When an order of spare ribs goes by the moniker "James Brown Gettin' Down!" and a full slab of baby-back ribs is called "Baby Got Back," you know you're in the right place for a little pork on the bone. Make that off the bone, as in falling off. The barbecue here is Tennessee-style, slow-cooked over smoky oak and softened with a just-sweet sauce that has diners hard-put to tell the difference between the edible parts of the ribs and their own sticky fingers. Sides work for us, too -- the cornbread muffins are homemade, and the mac-and-cheese pleases the pickiest kid -- but we'll return for the ribs first and foremost. And despite the casual packaging of Styrofoam and plastic, you don't even have to hit the road to dig in, as "2 Go" implies: A half-dozen picnic tables are available for those who just can't wait.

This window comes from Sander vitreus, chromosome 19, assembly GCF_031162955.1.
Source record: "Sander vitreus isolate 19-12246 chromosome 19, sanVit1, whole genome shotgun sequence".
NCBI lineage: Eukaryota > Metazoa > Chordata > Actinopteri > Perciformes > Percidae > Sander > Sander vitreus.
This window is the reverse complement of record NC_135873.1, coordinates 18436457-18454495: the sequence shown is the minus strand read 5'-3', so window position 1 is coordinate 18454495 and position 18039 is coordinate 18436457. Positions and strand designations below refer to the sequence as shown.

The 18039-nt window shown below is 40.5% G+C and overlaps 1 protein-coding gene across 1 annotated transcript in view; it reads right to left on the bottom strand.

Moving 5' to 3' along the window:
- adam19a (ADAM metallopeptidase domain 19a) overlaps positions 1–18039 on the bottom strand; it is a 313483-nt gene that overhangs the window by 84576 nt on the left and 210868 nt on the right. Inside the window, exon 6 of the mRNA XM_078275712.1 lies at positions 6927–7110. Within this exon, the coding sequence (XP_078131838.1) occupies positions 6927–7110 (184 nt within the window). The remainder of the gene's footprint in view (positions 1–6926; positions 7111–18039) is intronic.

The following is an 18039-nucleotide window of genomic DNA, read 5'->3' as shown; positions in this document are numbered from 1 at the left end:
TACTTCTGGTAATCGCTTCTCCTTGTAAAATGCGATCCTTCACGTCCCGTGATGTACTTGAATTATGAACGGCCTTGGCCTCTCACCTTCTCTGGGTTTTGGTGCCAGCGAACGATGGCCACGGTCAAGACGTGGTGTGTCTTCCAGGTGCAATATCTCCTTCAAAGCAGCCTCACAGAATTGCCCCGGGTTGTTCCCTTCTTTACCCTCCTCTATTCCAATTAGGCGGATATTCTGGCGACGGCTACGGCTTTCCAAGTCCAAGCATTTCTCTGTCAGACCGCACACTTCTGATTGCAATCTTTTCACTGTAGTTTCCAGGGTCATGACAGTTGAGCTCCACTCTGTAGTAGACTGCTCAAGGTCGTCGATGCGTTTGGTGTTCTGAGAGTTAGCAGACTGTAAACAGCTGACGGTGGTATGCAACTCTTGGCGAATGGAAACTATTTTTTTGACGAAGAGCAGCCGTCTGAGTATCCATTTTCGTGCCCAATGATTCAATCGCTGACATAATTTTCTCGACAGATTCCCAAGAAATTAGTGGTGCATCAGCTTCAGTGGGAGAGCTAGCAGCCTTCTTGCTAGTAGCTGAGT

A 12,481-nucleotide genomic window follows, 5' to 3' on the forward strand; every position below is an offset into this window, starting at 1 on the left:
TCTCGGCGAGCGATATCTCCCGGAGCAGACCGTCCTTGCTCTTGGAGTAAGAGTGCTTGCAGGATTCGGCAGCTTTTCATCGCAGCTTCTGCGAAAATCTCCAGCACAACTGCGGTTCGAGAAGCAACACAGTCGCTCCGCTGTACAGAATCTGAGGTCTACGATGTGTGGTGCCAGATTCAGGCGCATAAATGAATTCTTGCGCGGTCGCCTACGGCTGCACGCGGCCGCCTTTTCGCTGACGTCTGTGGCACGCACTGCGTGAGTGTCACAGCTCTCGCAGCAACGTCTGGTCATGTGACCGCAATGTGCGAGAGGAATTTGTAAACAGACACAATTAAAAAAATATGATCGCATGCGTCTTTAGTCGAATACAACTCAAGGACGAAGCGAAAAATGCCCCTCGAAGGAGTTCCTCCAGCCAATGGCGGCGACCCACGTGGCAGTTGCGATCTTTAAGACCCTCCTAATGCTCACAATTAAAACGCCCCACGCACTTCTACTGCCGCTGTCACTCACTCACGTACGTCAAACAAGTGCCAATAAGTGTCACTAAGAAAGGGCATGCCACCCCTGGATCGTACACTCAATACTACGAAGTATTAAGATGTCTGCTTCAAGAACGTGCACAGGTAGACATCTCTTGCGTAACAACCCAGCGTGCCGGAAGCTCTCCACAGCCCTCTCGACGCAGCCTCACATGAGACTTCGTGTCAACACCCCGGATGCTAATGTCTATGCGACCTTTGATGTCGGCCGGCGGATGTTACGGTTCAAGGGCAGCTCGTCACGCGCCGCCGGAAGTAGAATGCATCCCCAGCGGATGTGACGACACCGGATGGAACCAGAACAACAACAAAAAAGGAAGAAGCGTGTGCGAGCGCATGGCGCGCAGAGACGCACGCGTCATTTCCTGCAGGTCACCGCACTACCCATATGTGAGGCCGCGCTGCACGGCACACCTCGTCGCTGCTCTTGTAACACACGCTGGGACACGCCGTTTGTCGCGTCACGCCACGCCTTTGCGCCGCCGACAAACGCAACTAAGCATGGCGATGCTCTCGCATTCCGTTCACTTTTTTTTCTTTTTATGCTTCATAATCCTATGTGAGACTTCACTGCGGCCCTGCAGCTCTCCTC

Nothin' says lovin' like good barbecue. Heck, there's really no such thing as bad barbecue, only barbecue that isn't quite as good as other barbecue you've tried. Jack's, however, is damn good barbecue. A good smokehouse can be judged on the quality of its pulled meats, and Jack's has some excellent pulled beef. And then there are the high-caliber sides. Collard greens are not too sweet, cornbread is steaming hot, and mac-and-cheese comes with the little burnt bits of cheese that say it's homemade. Of course, sauce can make or break a barbecue pit, and Jack's sauce is just tangy enough, with each meal served with plenty of it. This is barbecue the way it's supposed to be.